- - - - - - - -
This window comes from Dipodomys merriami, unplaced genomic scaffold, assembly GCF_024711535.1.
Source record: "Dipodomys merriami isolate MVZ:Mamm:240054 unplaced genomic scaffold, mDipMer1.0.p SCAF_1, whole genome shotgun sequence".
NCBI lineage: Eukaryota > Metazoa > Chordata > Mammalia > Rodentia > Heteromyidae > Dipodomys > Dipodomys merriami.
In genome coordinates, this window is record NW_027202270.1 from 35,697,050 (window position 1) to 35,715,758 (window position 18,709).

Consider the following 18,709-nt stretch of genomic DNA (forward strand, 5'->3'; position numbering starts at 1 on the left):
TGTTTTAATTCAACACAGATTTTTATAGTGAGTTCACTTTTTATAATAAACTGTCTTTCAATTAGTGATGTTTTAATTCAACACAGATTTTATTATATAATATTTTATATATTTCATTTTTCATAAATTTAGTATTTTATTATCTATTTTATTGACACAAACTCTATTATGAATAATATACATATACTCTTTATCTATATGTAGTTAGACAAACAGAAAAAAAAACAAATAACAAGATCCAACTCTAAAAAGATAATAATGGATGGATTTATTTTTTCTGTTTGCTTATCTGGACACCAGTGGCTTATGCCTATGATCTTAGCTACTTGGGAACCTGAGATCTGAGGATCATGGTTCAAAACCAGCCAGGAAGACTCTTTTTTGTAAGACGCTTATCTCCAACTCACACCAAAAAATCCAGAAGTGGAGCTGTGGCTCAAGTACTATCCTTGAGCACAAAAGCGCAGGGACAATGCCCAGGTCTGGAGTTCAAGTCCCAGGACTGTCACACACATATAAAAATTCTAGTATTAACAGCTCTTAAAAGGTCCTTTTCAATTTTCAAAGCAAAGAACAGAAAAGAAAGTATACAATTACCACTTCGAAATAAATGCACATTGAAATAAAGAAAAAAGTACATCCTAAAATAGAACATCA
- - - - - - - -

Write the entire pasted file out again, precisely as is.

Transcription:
This window comes from Dipodomys merriami, unplaced genomic scaffold, assembly GCF_024711535.1.
Source record: "Dipodomys merriami isolate MVZ:Mamm:240054 unplaced genomic scaffold, mDipMer1.0.p SCAF_1, whole genome shotgun sequence".
NCBI lineage: Eukaryota > Metazoa > Chordata > Mammalia > Rodentia > Heteromyidae > Dipodomys > Dipodomys merriami.
In genome coordinates, this window is record NW_027202270.1 from 35,697,050 (window position 1) to 35,715,758 (window position 18,709).

Consider the following 18,709-nt stretch of genomic DNA (forward strand, 5'->3'; position numbering starts at 1 on the left):
TGTTTTAATTCAACACAGATTTTTATAGTGAGTTCACTTTTTATAATAAACTGTCTTTCAATTAGTGATGTTTTAATTCAACACAGATTTTATTATATAATATTTTATATATTTCATTTTTCATAAATTTAGTATTTTATTATCTATTTTATTGACACAAACTCTATTATGAATAATATACATATACTCTTTATCTATATGTAGTTAGACAAACAGAAAAAAAAACAAATAACAAGATCCAACTCTAAAAAGATAATAATGGATGGATTTATTTTTTCTGTTTGCTTATCTGGACACCAGTGGCTTATGCCTATGATCTTAGCTACTTGGGAACCTGAGATCTGAGGATCATGGTTCAAAACCAGCCAGGAAGACTCTTTTTTGTAAGACGCTTATCTCCAACTCACACCAAAAAATCCAGAAGTGGAGCTGTGGCTCAAGTACTATCCTTGAGCACAAAAGCGCAGGGACAATGCCCAGGTCTGGAGTTCAAGTCCCAGGACTGTCACACACATATAAAAATTCTAGTATTAACAGCTCTTAAAAGGTCCTTTTCAATTTTCAAAGCAAAGAACAGAAAAGAAAGTATACAATTACCACTTCGAAATAAATGCACATTGAAATAAAGAAAAAAGTACATCCTAAAATAGAACATCA